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The State Normal University owes its existence to a deep-seated conviction of the want of more well-instructed teachers for the free schools of Illinois. The question of establishing a school of some kind to supply this want, had been discussed by the leading educators of the State for several

years; but the project of establishing a distinct and separate Normal School, first assumed a definite form at the annual meeting of the State Teachers' Association, at Chicago, in Dec. 1856.

After a protracted debate, a resolution unanimously prevailed, asking the Legislature to make an appropriation for the establishment and maintenance of a Normal School, and Messrs. Wright, Wilkins and Esta BROOK were directed to lay the subject before the Legislature, on behalf of the Association. The late Superintendent of Public Instruction, Hon. N. W. Edwards, in his Report to the Legislature for 1856, recommended the establishment of such a school, and aided the project by his presence and influence. Hon. William A. POWELL, the new Superintendent, labored heartily for the enterprise. These gentlemen were met by a liberal spirit on the part of both Houses, especially the Educational Committees, and an act was drafted, discussed and passed, establishing and endowing a Normal UNIVERSITY, and creating a State Board of Education, under whose control it should go into operation.

The act provides that the avails of the Seminary and University funds, ($300,000) shall be appropriated for the support of the Institution, but no part thereof can be used in purchasing a site or erecting buildings. The Board were instructed to locate the University in that city or town, accessible, and not otherwise objectionable, which should offer the greatest donation. It was understood that the central portions of the State were “accessible,” and there competition ran high. At first almost every enterprising town in the interior took the initiatory steps toward making a bid ; but some time before the day for opening the proposals, it was whispered round that Bloomington and Peoria were ahead of all competitors. Most of the smaller towns declined to submit their proposals, and the contest virtually lay between the two cities. The Board of Education, in a body, visited these points and examined the sites offered. The site at Bloomington consisted in two tracts of rolling prairie, one of 56, the other of 104 acres, connected by a narrow neck and lying about a mile and a half north of the city, near the junction of the railroads. The site at Peoria consisted of fifteen acres of land lying on the bluff, just back of and overlooking the city, and affording, doubtless, the most varied prospect in the State.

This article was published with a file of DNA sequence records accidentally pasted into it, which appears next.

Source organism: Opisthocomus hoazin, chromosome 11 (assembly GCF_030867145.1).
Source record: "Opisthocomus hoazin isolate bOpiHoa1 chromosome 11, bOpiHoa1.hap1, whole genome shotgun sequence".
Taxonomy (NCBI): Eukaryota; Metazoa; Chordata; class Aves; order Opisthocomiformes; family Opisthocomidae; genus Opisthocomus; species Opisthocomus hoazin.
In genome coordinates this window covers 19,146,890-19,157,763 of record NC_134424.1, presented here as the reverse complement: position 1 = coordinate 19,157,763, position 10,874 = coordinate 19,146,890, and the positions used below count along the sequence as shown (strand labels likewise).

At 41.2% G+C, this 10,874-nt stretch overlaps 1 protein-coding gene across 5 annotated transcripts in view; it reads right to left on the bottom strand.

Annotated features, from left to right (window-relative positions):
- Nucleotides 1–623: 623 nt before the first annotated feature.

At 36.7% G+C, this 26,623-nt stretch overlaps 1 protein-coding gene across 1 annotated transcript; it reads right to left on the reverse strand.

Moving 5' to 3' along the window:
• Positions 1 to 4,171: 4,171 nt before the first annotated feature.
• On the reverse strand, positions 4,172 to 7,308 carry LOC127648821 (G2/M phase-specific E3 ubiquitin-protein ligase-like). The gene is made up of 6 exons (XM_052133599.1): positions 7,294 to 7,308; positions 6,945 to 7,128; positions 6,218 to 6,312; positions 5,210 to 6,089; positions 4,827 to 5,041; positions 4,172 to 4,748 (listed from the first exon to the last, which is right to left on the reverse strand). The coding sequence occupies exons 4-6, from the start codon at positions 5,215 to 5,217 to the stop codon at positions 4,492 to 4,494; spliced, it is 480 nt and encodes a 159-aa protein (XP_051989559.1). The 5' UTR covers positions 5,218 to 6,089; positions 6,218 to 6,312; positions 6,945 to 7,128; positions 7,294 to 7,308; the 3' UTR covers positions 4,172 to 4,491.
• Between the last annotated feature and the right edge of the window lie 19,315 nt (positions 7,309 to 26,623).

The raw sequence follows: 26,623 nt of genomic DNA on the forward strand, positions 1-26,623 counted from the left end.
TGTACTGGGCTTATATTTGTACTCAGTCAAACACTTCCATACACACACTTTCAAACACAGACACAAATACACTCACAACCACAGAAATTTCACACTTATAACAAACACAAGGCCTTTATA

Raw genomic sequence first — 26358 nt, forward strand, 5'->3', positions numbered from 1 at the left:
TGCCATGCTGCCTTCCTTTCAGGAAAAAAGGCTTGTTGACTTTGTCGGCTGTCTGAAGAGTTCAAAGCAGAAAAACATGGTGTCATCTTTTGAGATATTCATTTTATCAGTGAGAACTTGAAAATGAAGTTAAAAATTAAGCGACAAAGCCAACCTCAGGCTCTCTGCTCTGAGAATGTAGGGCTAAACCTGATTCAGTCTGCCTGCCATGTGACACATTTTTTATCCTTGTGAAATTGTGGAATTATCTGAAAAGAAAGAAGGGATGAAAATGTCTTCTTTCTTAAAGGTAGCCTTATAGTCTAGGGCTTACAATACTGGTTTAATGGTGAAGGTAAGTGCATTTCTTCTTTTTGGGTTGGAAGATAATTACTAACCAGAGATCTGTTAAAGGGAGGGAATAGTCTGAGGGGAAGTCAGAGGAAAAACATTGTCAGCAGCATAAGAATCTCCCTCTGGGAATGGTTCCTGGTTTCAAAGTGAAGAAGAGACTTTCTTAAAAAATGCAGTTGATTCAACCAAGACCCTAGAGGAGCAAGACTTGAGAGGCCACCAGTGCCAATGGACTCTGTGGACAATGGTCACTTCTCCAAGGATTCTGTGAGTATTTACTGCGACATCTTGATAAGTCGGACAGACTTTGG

Upon opening the bids, it was found that Peoria had offered in the aggregate, including the estimated value of the site, over $80,000; and

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Fig. 2. Plan of BABEMENT. In this story, (Fig. 2,) are the Janitor's House, (1,) consisting of a parlor, kitchen, cellar, three bedrooms, etc.; storage room, (2); laboralory, (3); chemical-lecture rooin (4); boys' play-room for Model School (5); boiler or furnace rooms (6); girls' play. room for Model School (7); corridor (8); filtering cisterns (9); and stairways (10).

that Bloomington had offered in the aggregate, including the estimated value of the site, over $140,000. McLean county, by an appropriation

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Fig. 3. Plan op First Floor. In the principal story, (Fig. 3) 15 feet high in the clear, are the Principal's room, 30ft.x22ft. 6in. (1); the reception room, 31st. 6in. X27ft. (2); book and apparatus room, 31ft. 6in. X27ft. (3); teachers' retiring room, 30ft. X 22ft. 6in. (4); gentlemen's wardrobe, 32ft.X19ft. 9in. (5); masters' wardrobe for Model School, 3žst.x10ft. 2in. (6); Model-School rooms, 32x32ft. and 25ft. 6in.+37st. 6in. (7); misses' wardrobe for Model School, 32ft. xloft. 2in. (8); corridors (9); and the stairways (10).

of $70,000 from her swamp-land fund, enabled Bloomington thus to outstrip her rival.

We know of nothing more honorable than this competition between the different towns of Illinois, for the advantages which must flow from an institution of this kind rightly managed, in all future time.

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Fig. 4. PLAN OF SECOND FLOOR. In the second story, (Fig. 4,) 16 feet high in the clear, are the Normal School room, 60X66ft. (1); iwo lecture rooms, 51x32ft

. (2); four class rooms, 30X23ft. (3) two class rooms, 27x15ft. (4); and the stairways (5).

The Board of Education elected Prof. C. E. Hovey, (Principal of the Union School of Peoria,) Principal, and adopted, on his recommendation and that of G. P. Randall, Architect, of Chicago, the plan of a building to accommodate three hundred normal pupils, and two hundred model school pupils, and to be erected at a cost of $80,000. The exterior and internal arrangements of the building, are represented in the diagrams: 1, 2, 3, 4, 5.

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In the third story (Fig. 5,) 20 feet high in the clear, are the Normal Hall, 65x75 ft. (1); library, 32it. 4in. X48st. 6in. (2); museum, 32ft. 4in. X48 ft. 6in. (3); gallery of painting and statuary, 32ft. 4in. X48ft. 6in. (4); music room, 32x25ft. (5); and an ante room, 32ft. 4in. X22ft. 4 in. (6).

The building is warmed by steam, and the ventilation of each room is secured by a separate flue properly constructed for this purpose.

The seats and desks are manufactured by Joseph L. Ross, Boston, after the most approved patterns.

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